African cultures

African cultures show various religions | Lifestyle and culture

Have you ever thought about how some major religious holidays were celebrated around the world? African cultures are diverse, attached to customs, traditions and folklore that are mostly intertwined with monotheistic religions such as Islam and Christianity. Senegal, a country in West Africa, is no exception to these folk practices, most of the main religious holidays are celebrated with hints of cultures and traditions, with specific food for each holiday and sometimes even events. to commemorate the day. The day of Ashura or “Tamxarite”, commonly known as the celebration which takes place on the 10th day of the first Islamic month, is celebrated by many Muslims around the world. However, in Senegal, on this holy day, certain attitudes and practices are customary to be observed.

In the morning, most Senegalese Muslims celebrate Tamxarite as it should be, fasting until sunset and reading or listening to the Koran, it is a day of prayers.

It is also a day when we visit our neighbors or relatives to wish them a happy new year. There is a word that is often used when celebrating Muslim holidays in Senegal is “Dewenati”, which means “May we celebrate next year”. These words are always followed by the greetings that people wish each other and above all they take the opportunity to ask forgiveness for the wrongs they may have committed against each other during the year.

The Senegalese tradition is that on this day, a millet-based meal called “Tiere” or couscous is prepared and served at sunset. Thus, very early in the morning, the women are busy in the kitchen preparing the couscous. It is a preparation that takes hours and hours and the goal is to finish everything before sunset so that it can be served and consumed as a meal for breaking the fast. The millet ground into flour is then transformed into small grains, a fascinating practice which is done by hand and which is learned and transmitted from mother to daughter. The Tiere is then accompanied by a vegetable-based sauce and mixed with all kinds of meat: beef, lamb, chicken according to the household budget.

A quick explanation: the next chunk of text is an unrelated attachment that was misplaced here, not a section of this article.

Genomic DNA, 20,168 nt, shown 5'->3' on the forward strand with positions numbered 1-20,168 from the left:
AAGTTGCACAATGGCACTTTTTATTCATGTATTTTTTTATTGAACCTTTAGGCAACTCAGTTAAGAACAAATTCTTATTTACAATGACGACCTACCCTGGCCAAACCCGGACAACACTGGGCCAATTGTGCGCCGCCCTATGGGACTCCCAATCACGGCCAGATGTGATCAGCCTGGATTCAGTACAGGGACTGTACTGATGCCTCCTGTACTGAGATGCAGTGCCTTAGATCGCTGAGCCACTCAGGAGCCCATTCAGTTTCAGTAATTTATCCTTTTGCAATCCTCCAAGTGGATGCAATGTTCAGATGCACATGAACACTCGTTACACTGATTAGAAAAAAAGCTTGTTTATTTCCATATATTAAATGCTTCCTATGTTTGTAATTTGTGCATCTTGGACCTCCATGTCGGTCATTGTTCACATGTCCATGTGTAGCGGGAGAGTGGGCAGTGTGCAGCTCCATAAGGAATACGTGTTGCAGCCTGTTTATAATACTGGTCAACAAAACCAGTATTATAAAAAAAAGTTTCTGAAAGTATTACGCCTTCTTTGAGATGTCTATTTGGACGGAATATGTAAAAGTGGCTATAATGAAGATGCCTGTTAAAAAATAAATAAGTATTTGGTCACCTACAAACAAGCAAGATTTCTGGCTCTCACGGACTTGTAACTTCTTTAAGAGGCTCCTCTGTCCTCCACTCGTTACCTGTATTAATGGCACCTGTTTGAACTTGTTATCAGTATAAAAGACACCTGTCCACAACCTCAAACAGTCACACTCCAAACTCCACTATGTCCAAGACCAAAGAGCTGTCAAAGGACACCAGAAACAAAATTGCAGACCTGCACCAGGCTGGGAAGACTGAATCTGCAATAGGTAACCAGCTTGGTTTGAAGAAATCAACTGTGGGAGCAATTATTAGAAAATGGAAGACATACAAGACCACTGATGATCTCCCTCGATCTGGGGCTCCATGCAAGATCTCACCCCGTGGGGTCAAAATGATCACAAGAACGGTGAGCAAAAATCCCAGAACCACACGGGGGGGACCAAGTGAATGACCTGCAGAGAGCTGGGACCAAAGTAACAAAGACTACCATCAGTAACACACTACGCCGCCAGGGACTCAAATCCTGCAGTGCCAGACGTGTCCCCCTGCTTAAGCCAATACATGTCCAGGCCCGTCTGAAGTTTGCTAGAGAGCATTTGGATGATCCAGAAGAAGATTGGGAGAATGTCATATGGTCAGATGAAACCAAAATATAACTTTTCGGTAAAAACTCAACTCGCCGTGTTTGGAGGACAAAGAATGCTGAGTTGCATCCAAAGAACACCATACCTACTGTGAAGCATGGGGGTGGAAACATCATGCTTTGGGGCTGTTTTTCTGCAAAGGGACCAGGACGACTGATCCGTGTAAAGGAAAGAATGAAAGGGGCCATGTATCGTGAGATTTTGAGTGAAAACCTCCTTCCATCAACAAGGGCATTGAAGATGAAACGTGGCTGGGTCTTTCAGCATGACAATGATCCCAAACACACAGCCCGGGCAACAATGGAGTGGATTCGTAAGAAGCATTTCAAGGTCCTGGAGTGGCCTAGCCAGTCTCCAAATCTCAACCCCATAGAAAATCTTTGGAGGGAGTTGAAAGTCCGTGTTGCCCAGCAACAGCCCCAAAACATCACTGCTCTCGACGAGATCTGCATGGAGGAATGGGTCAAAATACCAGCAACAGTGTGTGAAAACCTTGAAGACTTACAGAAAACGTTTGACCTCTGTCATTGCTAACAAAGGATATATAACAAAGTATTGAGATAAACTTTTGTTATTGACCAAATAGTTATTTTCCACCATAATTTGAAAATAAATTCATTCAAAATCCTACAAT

The real tradition is to prepare this dish with seven seeds of groundnuts, cowpeas, tubers and squash which are said to be rich in nutrients and believed to give long life.

The meat that is cooked on this day is supposed to come from a share of beef bought by the heads of the mosque in each locality whose funds came from the contributions of the heads of households in each locality so that everyone can have something eat on the day of Ashura. In modern times, few people observe this part of the holiday and buy their meat. People choose to share their meal once ready with neighbours, relatives or people in need.

During the time of meal preparation, the children meet up with friends or neighbors and whisper among themselves, far from the indiscretion of adults, to prepare the part of the party they are most looking forward to, the preparation of the Tajabone festival, which takes place after the family meal. They decide together, among other things, in which neighborhoods to go to get provisions (rice, oil, vegetables, etc.) with which they will cook a meal to share the day after the party. In town, however, it is more common these days to give them a sum of money which they will share.